WIT Press


Modelling Water Pollution Posing A Risk To Human And Ecosystem Health In Africa Using FC And BOD As Indicator Substances

Price

Free (open access)

Paper DOI

10.2495/WP140261

Volume

182

Pages

12

Published

2014

Size

1150 kb

Author(s)

K. Reder, M. Malsy, I. Bärlund & M. Flörke

Abstract

African water quality is for large parts of the continent unknown, as very little measured data exists. To gain insight into African water quality, which affects humans and ecosystems, a simulation approach with the large-scale model WorldQual was applied. Simulations were carried out for the year 2010 for faecal coliform (FC) bacteria and for the year 2009 for biological oxygen demand (BOD). Results show regions with high loadings and in-stream concentrations (hotspot regions) at the coastline of Morocco, Algeria and Tunisia, Eastern Africa, parts of Western Africa, and the east of the Republic of South Africa. Main contributors of loads are the domestic sector (48.5%) for FC and manure application (52.5%) for BOD. In a further model experiment it was investigated how loadings and in-stream concentrations change, assuming the whole population is connected to sewage systems without any improvement of treatment levels. Model results show a substantial increase of current hotspots and in-stream concentrations which are likely to double in extent. These findings highlight that management strategies to improve sanitation disposal and thus in turn water quality have to consider that not only a functioning sewage system has to be ensured but also the treatment of the generated wastewater. Keywords: large-scale, modelling, Africa, loadings, in-stream concentrations, human health, ecosystem health, faecal coliform bacteria, biological oxygen demand, water quality.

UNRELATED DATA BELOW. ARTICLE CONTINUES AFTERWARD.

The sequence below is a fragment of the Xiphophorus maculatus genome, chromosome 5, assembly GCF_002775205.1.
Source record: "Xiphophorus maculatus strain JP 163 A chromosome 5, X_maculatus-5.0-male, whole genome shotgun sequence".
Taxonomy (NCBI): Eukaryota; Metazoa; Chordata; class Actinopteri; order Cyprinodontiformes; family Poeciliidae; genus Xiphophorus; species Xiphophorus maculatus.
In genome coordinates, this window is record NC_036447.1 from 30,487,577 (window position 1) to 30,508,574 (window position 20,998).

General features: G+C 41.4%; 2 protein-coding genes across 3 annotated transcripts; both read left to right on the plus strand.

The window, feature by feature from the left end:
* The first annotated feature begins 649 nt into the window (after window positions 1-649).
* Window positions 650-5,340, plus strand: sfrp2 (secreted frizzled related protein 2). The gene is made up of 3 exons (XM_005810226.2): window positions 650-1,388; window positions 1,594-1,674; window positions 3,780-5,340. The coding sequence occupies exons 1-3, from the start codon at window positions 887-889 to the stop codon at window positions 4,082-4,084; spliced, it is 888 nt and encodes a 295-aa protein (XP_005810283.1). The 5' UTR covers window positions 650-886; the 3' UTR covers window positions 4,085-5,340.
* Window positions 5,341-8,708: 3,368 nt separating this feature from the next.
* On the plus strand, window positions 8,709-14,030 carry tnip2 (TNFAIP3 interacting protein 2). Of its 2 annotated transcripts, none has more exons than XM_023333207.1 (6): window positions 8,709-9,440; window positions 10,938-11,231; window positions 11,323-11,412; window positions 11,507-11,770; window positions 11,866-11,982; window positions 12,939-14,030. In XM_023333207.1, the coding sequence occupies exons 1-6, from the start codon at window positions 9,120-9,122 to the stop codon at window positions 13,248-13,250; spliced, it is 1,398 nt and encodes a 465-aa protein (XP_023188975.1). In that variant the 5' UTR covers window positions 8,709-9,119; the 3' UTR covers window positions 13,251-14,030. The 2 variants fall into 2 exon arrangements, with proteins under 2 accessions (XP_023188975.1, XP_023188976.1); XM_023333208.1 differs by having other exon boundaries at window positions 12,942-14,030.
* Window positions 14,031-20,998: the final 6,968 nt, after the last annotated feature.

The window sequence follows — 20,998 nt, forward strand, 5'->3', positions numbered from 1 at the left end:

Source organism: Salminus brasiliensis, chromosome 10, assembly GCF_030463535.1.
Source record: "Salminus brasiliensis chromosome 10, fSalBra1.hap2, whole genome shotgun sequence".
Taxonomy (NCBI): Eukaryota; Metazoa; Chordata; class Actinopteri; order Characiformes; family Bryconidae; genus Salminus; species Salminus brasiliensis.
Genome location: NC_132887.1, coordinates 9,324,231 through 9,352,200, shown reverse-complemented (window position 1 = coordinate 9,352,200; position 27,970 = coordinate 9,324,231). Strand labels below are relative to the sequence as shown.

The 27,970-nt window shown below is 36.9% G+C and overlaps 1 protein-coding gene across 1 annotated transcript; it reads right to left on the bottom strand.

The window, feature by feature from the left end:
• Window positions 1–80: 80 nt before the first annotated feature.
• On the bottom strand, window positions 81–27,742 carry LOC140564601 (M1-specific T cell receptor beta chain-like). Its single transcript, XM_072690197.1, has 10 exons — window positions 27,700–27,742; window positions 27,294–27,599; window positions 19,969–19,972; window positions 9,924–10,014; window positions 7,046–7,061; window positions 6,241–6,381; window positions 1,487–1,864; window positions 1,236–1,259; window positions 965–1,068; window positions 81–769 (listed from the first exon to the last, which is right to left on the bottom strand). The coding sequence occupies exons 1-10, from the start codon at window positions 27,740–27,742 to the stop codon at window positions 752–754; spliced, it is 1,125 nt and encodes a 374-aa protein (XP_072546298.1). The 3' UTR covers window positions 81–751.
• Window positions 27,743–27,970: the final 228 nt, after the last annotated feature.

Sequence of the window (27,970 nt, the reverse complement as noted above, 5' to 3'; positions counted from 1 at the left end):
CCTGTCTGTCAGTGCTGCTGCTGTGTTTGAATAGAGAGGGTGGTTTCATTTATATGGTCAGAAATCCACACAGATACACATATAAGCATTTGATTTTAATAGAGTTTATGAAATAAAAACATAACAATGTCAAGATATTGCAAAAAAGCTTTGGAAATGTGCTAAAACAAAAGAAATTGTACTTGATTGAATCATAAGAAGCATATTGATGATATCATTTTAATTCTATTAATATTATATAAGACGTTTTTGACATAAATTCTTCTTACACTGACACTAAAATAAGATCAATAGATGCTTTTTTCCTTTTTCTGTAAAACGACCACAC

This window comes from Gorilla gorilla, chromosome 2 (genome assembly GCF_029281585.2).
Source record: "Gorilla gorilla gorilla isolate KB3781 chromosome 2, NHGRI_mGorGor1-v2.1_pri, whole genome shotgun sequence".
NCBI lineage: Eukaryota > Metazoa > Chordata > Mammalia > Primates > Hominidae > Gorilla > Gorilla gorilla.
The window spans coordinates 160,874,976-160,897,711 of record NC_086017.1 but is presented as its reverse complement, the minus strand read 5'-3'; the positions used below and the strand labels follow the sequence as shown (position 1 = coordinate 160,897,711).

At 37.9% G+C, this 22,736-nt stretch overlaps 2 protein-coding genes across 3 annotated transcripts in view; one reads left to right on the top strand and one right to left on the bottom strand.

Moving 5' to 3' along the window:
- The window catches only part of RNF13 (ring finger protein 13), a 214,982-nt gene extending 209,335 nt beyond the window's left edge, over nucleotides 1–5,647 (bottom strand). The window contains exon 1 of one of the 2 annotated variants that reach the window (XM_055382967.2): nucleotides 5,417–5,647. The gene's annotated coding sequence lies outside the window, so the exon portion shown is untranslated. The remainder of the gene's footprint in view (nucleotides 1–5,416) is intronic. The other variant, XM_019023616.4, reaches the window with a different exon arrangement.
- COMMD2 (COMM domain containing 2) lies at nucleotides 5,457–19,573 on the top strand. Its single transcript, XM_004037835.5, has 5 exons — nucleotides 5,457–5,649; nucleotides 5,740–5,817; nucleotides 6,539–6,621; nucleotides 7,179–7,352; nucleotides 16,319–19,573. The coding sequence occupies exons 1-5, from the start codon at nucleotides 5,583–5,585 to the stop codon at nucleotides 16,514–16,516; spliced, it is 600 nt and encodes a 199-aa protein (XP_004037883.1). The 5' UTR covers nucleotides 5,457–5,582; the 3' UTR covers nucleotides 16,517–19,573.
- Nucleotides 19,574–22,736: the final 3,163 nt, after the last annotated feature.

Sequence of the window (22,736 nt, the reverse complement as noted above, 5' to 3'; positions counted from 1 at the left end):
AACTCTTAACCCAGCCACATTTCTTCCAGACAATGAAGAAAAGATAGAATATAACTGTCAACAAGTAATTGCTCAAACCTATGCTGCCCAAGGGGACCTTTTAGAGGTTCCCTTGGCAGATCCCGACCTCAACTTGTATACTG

Keywords

large-scale, modelling, Africa, loadings, in-stream concentrations,human health, ecosystem health, faecal coliform bacteria, biological oxygendemand, water quality.